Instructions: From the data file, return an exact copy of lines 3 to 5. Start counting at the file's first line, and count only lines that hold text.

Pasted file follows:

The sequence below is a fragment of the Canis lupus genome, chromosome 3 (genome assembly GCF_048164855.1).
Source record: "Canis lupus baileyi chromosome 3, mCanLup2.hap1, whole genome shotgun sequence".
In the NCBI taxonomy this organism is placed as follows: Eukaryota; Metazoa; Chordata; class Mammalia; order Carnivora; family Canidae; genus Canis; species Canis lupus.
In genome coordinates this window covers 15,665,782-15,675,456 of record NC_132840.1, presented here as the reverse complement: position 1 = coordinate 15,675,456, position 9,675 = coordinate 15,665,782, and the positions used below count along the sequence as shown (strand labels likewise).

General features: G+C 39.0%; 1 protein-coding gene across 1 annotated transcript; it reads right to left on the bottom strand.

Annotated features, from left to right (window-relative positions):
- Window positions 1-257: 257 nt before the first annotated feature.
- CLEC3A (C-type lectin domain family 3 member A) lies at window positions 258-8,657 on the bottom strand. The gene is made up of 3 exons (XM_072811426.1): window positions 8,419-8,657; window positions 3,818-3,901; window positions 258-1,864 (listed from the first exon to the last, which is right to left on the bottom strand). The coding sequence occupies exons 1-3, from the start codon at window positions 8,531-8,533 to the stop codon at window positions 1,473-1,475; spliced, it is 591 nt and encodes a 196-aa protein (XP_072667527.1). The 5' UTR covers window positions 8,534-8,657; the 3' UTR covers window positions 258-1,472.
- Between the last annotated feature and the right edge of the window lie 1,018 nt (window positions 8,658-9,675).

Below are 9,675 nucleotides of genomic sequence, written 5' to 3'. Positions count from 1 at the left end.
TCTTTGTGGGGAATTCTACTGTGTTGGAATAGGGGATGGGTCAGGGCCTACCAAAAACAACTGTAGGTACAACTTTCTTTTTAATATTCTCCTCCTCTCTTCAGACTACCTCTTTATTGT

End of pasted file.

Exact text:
In the NCBI taxonomy this organism is placed as follows: Eukaryota; Metazoa; Chordata; class Mammalia; order Carnivora; family Canidae; genus Canis; species Canis lupus.
In genome coordinates this window covers 15,665,782-15,675,456 of record NC_132840.1, presented here as the reverse complement: position 1 = coordinate 15,675,456, position 9,675 = coordinate 15,665,782, and the positions used below count along the sequence as shown (strand labels likewise).

General features: G+C 39.0%; 1 protein-coding gene across 1 annotated transcript; it reads right to left on the bottom strand.